Today is Nov. 4, 2016, my 72nd day in Myanmar.
When my departure date for Myanmar approached in August, many people, finally realizing that leaving the States to move to Asia wasn’t just a joke I kept on cracking, asked me: “Why Myanmar?”
That was not a question I had an answer to, since I didn’t pick Myanmar. It picked me.
But that didn’t matter, since the destination mattered so little to the people who knew even less about Asia, let alone the second most isolated country in it. I knew too well the question they were actually asking was: Why leaving the States?
(“It’s the best country in the world after all, isn’t it?”)
To that question, I had enough practice and probably more than enough self-reflection to answer smoothly. One of them, considered my personal favorite, was: “I want to move back to a place where things are not that easy. I’m tired of easiness.”
My folks thought (probably still think) that is the most ludicrous thing they’ve ever heard: why would anyone not want easy? What is “hard” for you? And how is that possibly better in anyway imaginable? (All true questions.) Outside of my immediate circle, most of whom confused by such an atypical response, most others shrugged off that answer like they never asked or I never said anything. I often wonder why people care enough to ask but not as much to understand.
For the wrong people, this most certainly is the wrong answer.
I admit it isn’t the most attractive idea to abandon a good, easy lifestyle. Moreover, it makes a lot of sense for me to stay at a place where I have friends, a working support system, where I can casually get around and operate with comfort and without many difficulties. At least half of the time I spent in the States, I was happy with my life there. Is it really a good decision to move away from all that?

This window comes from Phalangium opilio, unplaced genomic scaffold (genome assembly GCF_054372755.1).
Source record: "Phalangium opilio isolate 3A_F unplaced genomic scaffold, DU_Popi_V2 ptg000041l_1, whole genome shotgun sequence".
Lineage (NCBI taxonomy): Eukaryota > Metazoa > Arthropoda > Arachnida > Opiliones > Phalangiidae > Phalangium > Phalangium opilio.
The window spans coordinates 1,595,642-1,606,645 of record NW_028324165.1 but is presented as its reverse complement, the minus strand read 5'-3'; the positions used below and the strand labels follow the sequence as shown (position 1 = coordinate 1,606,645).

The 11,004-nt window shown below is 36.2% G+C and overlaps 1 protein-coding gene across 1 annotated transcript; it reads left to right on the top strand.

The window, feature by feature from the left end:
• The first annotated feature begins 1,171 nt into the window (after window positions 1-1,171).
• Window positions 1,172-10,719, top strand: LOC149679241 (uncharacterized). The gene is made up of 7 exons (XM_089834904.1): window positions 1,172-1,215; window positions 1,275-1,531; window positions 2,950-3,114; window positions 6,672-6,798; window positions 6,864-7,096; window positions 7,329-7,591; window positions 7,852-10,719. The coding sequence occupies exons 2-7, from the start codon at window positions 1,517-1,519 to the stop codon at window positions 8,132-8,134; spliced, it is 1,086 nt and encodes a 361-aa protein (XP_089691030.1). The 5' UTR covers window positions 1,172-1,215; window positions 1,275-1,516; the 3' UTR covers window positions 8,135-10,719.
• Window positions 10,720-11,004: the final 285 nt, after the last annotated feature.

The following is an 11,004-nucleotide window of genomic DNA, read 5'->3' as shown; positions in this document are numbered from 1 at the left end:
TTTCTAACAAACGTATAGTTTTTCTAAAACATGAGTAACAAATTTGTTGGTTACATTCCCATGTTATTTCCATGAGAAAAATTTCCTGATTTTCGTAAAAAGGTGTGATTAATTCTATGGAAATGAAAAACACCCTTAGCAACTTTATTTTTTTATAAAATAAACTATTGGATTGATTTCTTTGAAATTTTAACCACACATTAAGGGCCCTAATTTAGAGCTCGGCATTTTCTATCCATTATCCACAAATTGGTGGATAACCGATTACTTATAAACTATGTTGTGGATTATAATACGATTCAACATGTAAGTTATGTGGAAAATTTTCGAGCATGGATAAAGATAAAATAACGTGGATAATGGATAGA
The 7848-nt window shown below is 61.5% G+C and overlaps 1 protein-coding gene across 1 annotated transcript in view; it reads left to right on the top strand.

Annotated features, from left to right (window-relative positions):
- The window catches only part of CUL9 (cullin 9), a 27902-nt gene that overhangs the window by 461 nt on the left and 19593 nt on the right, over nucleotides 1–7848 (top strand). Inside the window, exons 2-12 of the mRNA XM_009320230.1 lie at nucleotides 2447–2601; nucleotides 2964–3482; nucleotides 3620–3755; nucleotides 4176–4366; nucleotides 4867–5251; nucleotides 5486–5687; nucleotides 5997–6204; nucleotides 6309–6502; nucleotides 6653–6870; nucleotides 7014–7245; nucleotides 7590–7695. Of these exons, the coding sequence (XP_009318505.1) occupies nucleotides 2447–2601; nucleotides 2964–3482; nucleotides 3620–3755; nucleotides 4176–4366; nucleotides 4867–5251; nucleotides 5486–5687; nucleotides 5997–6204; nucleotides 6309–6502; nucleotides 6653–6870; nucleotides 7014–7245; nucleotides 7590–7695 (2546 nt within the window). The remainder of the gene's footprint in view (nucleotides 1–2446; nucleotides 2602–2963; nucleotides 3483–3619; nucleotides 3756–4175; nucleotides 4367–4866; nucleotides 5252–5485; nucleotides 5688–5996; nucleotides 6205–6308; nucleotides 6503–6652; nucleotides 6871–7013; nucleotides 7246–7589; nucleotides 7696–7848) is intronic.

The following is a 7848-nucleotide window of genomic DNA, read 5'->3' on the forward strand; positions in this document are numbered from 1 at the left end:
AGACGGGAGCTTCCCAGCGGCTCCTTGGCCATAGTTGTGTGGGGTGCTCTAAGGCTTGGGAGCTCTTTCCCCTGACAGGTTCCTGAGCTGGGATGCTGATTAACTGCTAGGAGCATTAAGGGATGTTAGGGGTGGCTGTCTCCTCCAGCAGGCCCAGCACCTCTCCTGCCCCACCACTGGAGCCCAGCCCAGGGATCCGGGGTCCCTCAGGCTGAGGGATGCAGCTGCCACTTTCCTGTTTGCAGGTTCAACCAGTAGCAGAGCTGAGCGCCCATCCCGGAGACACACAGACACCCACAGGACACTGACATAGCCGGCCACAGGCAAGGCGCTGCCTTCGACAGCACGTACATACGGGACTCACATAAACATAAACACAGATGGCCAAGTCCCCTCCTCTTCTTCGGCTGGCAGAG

The truth is, I never knew if the decision to move to Myanmar was a good one, but I always knew it was a decision I had to make. The only thing I needed to say to convince my college best friend why this fellowship was what I wanted at the time, was “I always think when I begin to feel too comfortable in one place, that is my environment telling me to leave.” And I was comfortable, very much so.
Comfort is great. No one hates comfort. I, for the most part, am not a weirdo, so I don’t, either. But comfort for me also equates a lack of challenge, a tendency of simply getting by without trying, because we can, and there’s no need to. Comfort turns every day, week and month a blur. Long and behold, I resist change, because there’s too much to hold on to and too much at stake to take a risk.
I can’t bare that. That sounds to me a state of sedentary, which in any forward-moving world, sedentary is the same as falling behind. I grew up memorizing this analogy I learned from Chinese class: Qing-dynasty journalist Liang Qichao once said: “While sailing upstream, not going forward results in falling backward (逆水行舟，不进则退).”
My world, regardless of where I am, is an upstream battle.
But here comes the scary bit: I didn’t know what I meant by “not easy.” I wasn’t sure what that actually looked like. A life not easy is easy to say, but how uneasy exactly to live it?